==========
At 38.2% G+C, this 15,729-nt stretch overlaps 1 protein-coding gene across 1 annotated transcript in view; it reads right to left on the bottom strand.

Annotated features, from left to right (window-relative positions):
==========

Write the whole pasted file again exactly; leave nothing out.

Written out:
At 38.2% G+C, this 15,729-nt stretch overlaps 1 protein-coding gene across 1 annotated transcript in view; it reads right to left on the bottom strand.

Annotated features, from left to right (window-relative positions):